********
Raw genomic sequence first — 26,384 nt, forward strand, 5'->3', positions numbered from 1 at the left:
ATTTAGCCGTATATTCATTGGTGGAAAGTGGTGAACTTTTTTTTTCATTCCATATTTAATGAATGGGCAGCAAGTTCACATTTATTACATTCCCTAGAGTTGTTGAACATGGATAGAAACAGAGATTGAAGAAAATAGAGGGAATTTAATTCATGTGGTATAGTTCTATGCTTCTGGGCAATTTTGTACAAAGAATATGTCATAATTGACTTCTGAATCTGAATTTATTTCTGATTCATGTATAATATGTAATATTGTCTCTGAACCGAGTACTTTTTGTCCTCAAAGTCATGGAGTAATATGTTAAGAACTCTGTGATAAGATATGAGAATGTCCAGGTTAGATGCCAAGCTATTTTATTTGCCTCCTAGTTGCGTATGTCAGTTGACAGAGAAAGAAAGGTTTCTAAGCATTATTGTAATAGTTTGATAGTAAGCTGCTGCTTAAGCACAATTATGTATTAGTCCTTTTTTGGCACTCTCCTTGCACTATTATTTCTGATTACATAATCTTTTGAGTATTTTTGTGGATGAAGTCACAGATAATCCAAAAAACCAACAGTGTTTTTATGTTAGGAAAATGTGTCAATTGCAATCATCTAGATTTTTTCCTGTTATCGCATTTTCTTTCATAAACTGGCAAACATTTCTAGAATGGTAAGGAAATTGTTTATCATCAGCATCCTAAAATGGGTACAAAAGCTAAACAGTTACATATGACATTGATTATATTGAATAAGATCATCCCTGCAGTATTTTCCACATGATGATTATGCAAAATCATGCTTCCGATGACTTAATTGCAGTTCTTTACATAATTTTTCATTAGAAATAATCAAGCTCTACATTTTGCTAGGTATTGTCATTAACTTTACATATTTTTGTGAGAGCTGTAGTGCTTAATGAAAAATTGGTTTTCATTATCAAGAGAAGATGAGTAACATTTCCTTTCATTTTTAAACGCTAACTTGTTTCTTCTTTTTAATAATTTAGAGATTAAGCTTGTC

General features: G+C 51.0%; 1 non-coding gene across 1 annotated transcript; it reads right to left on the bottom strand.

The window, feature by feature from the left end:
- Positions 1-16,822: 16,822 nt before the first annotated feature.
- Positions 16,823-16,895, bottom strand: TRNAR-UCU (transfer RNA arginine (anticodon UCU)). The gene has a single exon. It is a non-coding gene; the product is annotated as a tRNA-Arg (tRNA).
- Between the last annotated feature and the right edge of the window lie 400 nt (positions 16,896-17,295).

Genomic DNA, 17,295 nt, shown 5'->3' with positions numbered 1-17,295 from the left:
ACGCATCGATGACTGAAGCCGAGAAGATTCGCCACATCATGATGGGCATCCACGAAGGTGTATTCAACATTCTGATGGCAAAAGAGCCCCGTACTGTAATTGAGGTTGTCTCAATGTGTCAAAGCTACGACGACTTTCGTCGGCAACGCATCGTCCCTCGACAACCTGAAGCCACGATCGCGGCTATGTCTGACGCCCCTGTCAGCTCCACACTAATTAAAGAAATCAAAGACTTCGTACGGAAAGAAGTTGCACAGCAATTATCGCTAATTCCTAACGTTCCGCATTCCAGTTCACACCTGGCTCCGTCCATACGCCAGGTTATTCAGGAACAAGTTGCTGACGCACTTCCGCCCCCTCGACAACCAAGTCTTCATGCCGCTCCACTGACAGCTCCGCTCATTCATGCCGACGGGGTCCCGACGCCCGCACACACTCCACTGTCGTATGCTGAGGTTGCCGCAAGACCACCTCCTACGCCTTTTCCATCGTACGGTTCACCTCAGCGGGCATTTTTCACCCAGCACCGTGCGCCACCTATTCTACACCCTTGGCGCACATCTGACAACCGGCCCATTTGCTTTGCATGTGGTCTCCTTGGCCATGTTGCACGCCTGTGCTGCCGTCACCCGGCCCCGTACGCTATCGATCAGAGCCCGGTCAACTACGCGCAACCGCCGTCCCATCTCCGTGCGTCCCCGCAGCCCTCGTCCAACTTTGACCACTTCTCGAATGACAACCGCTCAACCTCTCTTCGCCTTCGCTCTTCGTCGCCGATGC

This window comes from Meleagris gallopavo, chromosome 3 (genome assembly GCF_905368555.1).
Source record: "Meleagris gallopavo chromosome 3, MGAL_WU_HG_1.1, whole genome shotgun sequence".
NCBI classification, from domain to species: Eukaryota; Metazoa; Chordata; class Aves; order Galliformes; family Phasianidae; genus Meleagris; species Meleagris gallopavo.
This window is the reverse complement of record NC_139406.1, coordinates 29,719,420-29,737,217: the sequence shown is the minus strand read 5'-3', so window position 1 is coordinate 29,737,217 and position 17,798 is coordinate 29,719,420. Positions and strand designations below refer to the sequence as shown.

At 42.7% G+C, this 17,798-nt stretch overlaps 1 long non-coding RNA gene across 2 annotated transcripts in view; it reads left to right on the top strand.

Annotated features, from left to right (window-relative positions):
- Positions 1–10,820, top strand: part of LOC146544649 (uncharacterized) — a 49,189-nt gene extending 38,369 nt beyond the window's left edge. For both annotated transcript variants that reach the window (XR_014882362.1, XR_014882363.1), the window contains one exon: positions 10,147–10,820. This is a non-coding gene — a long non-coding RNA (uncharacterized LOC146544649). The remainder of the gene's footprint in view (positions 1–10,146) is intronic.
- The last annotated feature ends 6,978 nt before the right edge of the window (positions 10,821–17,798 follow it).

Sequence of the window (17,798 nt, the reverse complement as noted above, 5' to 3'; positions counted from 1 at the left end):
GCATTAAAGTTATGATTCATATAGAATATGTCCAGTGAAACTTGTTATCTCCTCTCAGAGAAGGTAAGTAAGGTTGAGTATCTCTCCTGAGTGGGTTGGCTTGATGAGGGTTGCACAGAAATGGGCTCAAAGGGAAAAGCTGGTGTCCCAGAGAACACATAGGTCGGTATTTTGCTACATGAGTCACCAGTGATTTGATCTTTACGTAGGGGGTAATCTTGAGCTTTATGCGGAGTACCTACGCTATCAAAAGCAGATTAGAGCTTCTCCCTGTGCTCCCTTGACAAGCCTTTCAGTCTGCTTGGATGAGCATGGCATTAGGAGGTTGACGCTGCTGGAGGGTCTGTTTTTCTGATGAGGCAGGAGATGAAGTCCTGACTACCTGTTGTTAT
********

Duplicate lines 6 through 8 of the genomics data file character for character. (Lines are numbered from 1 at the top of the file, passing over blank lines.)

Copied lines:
- Positions 16,823-16,895, bottom strand: TRNAR-UCU (transfer RNA arginine (anticodon UCU)). The gene has a single exon. It is a non-coding gene; the product is annotated as a tRNA-Arg (tRNA).
- Between the last annotated feature and the right edge of the window lie 400 nt (positions 16,896-17,295).

Genomic DNA, 17,295 nt, shown 5'->3' with positions numbered 1-17,295 from the left: